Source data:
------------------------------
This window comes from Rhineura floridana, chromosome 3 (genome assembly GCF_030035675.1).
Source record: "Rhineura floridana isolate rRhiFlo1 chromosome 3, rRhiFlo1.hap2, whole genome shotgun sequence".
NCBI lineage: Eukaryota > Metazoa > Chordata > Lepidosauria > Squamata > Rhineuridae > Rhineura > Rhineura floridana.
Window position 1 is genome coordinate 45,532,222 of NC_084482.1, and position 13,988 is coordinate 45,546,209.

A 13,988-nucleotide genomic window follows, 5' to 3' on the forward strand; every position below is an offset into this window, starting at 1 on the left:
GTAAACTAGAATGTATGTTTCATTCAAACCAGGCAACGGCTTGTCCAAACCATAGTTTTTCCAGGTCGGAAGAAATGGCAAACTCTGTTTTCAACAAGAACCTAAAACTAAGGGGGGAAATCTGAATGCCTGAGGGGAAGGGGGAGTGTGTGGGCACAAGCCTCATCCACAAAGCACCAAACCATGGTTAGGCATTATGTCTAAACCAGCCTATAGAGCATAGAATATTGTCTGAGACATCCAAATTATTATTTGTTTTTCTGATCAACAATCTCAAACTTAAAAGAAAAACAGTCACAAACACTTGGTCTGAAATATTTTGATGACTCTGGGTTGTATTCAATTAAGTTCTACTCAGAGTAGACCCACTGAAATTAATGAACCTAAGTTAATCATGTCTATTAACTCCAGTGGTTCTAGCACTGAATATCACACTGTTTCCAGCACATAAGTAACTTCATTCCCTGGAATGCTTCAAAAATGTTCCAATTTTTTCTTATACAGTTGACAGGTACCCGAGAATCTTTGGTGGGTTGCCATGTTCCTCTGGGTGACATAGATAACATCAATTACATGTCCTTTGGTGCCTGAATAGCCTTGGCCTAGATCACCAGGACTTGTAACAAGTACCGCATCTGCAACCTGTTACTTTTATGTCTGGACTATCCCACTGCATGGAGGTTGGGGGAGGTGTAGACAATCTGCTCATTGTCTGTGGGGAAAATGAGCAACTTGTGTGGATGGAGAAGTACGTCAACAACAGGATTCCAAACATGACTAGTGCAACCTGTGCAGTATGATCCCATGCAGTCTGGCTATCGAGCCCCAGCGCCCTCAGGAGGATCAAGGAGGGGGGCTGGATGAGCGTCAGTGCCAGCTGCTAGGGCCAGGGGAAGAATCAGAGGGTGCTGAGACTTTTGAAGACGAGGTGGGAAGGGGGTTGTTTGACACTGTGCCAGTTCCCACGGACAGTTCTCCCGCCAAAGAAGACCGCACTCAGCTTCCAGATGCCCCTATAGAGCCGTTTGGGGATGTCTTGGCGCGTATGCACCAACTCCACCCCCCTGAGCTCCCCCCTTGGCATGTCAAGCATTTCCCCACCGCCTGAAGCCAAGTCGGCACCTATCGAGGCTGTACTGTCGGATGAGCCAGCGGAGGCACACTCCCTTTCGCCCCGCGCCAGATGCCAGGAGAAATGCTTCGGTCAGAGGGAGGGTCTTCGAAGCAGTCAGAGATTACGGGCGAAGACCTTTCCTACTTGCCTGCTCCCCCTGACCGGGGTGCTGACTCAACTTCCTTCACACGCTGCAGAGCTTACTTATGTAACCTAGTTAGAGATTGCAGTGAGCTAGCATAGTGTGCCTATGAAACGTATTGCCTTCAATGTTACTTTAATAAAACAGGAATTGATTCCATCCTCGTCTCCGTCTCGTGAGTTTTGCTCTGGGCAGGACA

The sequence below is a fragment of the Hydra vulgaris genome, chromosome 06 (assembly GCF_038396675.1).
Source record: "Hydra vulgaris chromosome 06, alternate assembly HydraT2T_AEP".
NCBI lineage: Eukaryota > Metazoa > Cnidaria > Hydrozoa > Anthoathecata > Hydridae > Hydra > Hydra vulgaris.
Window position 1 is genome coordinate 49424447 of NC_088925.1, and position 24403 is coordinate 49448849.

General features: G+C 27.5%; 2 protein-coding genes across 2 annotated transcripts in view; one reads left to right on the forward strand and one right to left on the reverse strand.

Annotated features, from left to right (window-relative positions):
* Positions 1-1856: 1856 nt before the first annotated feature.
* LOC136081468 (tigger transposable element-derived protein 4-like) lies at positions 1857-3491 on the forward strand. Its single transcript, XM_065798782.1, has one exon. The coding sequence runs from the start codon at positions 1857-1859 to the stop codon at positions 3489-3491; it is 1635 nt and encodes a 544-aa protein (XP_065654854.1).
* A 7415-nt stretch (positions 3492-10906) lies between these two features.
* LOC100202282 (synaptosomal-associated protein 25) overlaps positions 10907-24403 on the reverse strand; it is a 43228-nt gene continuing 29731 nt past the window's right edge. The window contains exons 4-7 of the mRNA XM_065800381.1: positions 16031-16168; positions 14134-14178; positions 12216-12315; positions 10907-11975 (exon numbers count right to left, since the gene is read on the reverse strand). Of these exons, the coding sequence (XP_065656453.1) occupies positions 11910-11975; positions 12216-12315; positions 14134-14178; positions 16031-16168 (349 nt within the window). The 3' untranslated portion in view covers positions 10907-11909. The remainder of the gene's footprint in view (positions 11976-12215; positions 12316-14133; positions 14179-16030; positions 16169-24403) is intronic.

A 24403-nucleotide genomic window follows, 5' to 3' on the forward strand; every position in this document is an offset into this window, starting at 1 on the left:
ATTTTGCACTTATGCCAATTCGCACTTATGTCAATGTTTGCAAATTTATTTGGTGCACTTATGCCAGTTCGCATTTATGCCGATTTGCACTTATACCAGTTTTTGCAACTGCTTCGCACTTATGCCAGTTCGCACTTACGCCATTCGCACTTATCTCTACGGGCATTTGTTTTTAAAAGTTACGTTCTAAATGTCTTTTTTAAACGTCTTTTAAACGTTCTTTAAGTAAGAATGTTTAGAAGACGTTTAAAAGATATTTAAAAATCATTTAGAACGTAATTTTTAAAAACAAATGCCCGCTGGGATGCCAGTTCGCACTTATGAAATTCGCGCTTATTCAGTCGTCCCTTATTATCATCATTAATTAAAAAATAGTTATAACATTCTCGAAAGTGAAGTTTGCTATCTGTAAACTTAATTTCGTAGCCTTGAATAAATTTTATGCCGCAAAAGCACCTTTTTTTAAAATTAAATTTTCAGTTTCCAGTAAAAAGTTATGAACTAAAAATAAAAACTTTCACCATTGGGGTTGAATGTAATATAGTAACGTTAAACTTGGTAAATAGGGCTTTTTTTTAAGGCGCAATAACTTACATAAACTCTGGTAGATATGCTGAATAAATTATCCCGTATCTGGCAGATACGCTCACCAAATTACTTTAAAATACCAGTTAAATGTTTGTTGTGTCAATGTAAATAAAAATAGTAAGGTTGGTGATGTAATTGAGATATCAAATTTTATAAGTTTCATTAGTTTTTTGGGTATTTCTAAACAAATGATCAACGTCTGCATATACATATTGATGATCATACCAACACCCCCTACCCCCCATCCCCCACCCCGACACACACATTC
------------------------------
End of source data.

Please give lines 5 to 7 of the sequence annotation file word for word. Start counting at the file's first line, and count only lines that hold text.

A 13,988-nucleotide genomic window follows, 5' to 3' on the forward strand; every position below is an offset into this window, starting at 1 on the left:
GTAAACTAGAATGTATGTTTCATTCAAACCAGGCAACGGCTTGTCCAAACCATAGTTTTTCCAGGTCGGAAGAAATGGCAAACTCTGTTTTCAACAAGAACCTAAAACTAAGGGGGGAAATCTGAATGCCTGAGGGGAAGGGGGAGTGTGTGGGCACAAGCCTCATCCACAAAGCACCAAACCATGGTTAGGCATTATGTCTAAACCAGCCTATAGAGCATAGAATATTGTCTGAGACATCCAAATTATTATTTGTTTTTCTGATCAACAATCTCAAACTTAAAAGAAAAACAGTCACAAACACTTGGTCTGAAATATTTTGATGACTCTGGGTTGTATTCAATTAAGTTCTACTCAGAGTAGACCCACTGAAATTAATGAACCTAAGTTAATCATGTCTATTAACTCCAGTGGTTCTAGCACTGAATATCACACTGTTTCCAGCACATAAGTAACTTCATTCCCTGGAATGCTTCAAAAATGTTCCAATTTTTTCTTATACAGTTGACAGGTACCCGAGAATCTTTGGTGGGTTGCCATGTTCCTCTGGGTGACATAGATAACATCAATTACATGTCCTTTGGTGCCTGAATAGCCTTGGCCTAGATCACCAGGACTTGTAACAAGTACCGCATCTGCAACCTGTTACTTTTATGTCTGGACTATCCCACTGCATGGAGGTTGGGGGAGGTGTAGACAATCTGCTCATTGTCTGTGGGGAAAATGAGCAACTTGTGTGGATGGAGAAGTACGTCAACAACAGGATTCCAAACATGACTAGTGCAACCTGTGCAGTATGATCCCATGCAGTCTGGCTATCGAGCCCCAGCGCCCTCAGGAGGATCAAGGAGGGGGGCTGGATGAGCGTCAGTGCCAGCTGCTAGGGCCAGGGGAAGAATCAGAGGGTGCTGAGACTTTTGAAGACGAGGTGGGAAGGGGGTTGTTTGACACTGTGCCAGTTCCCACGGACAGTTCTCCCGCCAAAGAAGACCGCACTCAGCTTCCAGATGCCCCTATAGAGCCGTTTGGGGATGTCTTGGCGCGTATGCACCAACTCCACCCCCCTGAGCTCCCCCCTTGGCATGTCAAGCATTTCCCCACCGCCTGAAGCCAAGTCGGCACCTATCGAGGCTGTACTGTCGGATGAGCCAGCGGAGGCACACTCCCTTTCGCCCCGCGCCAGATGCCAGGAGAAATGCTTCGGTCAGAGGGAGGGTCTTCGAAGCAGTCAGAGATTACGGGCGAAGACCTTTCCTACTTGCCTGCTCCCCCTGACCGGGGTGCTGACTCAACTTCCTTCACACGCTGCAGAGCTTACTTATGTAACCTAGTTAGAGATTGCAGTGAGCTAGCATAGTGTGCCTATGAAACGTATTGCCTTCAATGTTACTTTAATAAAACAGGAATTGATTCCATCCTCGTCTCCGTCTCGTGAGTTTTGCTCTGGGCAGGACA

The sequence below is a fragment of the Hydra vulgaris genome, chromosome 06 (assembly GCF_038396675.1).